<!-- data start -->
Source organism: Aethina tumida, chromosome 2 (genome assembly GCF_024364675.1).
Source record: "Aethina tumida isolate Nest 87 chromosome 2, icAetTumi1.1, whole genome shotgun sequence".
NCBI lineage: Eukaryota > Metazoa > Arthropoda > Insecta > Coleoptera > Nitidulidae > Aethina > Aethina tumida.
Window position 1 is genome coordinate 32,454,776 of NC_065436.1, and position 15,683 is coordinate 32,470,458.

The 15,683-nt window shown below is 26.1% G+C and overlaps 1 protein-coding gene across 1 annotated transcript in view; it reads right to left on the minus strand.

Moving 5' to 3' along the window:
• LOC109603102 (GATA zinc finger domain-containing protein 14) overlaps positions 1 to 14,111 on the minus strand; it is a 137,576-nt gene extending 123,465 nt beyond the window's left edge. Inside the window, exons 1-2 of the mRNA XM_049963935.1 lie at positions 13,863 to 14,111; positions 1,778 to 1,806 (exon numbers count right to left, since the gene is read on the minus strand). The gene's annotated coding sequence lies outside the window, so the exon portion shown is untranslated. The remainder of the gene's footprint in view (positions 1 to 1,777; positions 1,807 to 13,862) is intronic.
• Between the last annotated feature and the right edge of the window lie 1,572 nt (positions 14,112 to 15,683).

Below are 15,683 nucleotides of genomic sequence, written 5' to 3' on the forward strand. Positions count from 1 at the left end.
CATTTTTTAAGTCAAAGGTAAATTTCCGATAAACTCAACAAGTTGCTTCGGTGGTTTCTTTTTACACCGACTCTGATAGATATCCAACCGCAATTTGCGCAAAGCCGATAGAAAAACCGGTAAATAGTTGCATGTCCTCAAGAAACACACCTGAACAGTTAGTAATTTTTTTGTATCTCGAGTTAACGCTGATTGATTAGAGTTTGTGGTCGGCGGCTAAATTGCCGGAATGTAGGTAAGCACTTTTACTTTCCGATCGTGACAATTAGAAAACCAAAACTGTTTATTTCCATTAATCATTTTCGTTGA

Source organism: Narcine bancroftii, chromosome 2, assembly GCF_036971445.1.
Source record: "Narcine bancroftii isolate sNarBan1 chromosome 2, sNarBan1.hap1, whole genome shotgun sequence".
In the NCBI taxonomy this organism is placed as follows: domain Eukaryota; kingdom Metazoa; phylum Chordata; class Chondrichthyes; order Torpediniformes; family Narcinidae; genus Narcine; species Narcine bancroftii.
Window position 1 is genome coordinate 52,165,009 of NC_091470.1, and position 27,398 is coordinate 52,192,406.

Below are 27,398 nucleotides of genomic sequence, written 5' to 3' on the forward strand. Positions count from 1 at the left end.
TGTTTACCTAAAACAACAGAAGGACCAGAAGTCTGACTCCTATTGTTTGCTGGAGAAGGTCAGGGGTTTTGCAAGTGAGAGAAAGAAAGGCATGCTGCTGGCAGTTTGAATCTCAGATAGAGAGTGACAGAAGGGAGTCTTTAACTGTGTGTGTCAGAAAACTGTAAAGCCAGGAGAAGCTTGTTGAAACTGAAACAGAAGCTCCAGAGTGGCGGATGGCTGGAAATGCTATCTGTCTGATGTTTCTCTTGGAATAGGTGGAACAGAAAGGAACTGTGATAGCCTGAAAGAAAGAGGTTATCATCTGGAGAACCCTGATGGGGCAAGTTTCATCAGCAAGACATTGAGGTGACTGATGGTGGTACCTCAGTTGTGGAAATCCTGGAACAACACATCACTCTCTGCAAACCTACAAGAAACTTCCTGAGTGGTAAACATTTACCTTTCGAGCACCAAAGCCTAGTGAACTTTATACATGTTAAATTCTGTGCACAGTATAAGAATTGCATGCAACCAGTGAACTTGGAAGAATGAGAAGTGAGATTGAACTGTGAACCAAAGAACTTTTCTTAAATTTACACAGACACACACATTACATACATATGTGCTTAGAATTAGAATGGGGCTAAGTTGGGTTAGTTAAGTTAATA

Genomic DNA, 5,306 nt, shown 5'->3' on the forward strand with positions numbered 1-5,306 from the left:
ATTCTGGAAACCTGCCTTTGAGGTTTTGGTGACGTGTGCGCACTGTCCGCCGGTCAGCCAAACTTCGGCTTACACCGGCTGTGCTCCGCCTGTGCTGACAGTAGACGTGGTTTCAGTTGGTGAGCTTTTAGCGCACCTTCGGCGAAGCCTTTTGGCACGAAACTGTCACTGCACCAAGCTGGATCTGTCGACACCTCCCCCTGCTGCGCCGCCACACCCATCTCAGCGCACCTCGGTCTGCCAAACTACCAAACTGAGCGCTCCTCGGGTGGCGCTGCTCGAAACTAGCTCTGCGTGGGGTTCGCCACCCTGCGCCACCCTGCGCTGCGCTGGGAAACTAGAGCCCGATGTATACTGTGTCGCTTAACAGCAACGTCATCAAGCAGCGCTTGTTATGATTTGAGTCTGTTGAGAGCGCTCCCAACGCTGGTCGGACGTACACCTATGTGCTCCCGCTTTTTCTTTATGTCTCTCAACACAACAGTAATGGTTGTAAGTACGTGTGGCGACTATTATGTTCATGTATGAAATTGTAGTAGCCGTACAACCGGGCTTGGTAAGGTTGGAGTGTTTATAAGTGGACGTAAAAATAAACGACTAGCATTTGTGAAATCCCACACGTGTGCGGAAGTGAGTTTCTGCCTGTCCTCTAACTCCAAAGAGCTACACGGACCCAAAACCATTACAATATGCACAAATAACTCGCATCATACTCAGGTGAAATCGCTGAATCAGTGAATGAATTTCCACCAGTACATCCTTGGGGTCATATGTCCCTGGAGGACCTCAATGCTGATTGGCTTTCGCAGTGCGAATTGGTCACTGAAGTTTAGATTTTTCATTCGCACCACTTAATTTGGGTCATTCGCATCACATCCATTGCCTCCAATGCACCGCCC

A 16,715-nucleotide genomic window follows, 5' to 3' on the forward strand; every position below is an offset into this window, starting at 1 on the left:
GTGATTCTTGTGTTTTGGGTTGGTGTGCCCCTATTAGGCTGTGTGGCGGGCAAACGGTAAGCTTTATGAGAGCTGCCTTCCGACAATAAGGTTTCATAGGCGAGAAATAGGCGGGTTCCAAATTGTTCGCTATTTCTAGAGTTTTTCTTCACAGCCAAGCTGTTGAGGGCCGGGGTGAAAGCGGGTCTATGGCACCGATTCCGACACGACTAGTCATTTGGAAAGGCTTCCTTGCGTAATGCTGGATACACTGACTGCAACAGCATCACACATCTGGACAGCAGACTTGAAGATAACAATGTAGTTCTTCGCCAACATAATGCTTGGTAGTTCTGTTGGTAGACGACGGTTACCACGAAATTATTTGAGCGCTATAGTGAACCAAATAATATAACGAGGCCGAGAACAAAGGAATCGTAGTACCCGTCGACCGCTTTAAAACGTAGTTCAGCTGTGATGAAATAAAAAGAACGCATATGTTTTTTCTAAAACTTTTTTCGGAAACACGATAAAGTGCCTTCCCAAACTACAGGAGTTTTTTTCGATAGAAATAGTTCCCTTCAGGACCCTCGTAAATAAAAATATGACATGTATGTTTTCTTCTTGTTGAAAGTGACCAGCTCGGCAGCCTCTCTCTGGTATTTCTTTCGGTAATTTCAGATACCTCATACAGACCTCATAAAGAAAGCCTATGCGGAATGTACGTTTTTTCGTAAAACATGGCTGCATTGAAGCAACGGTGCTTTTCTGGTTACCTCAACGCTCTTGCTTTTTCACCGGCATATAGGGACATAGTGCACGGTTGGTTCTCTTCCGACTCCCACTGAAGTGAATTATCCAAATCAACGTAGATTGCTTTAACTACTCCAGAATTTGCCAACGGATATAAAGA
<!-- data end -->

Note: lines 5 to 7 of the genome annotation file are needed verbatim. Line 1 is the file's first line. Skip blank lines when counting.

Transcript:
The 15,683-nt window shown below is 26.1% G+C and overlaps 1 protein-coding gene across 1 annotated transcript in view; it reads right to left on the minus strand.

Moving 5' to 3' along the window:
• LOC109603102 (GATA zinc finger domain-containing protein 14) overlaps positions 1 to 14,111 on the minus strand; it is a 137,576-nt gene extending 123,465 nt beyond the window's left edge. Inside the window, exons 1-2 of the mRNA XM_049963935.1 lie at positions 13,863 to 14,111; positions 1,778 to 1,806 (exon numbers count right to left, since the gene is read on the minus strand). The gene's annotated coding sequence lies outside the window, so the exon portion shown is untranslated. The remainder of the gene's footprint in view (positions 1 to 1,777; positions 1,807 to 13,862) is intronic.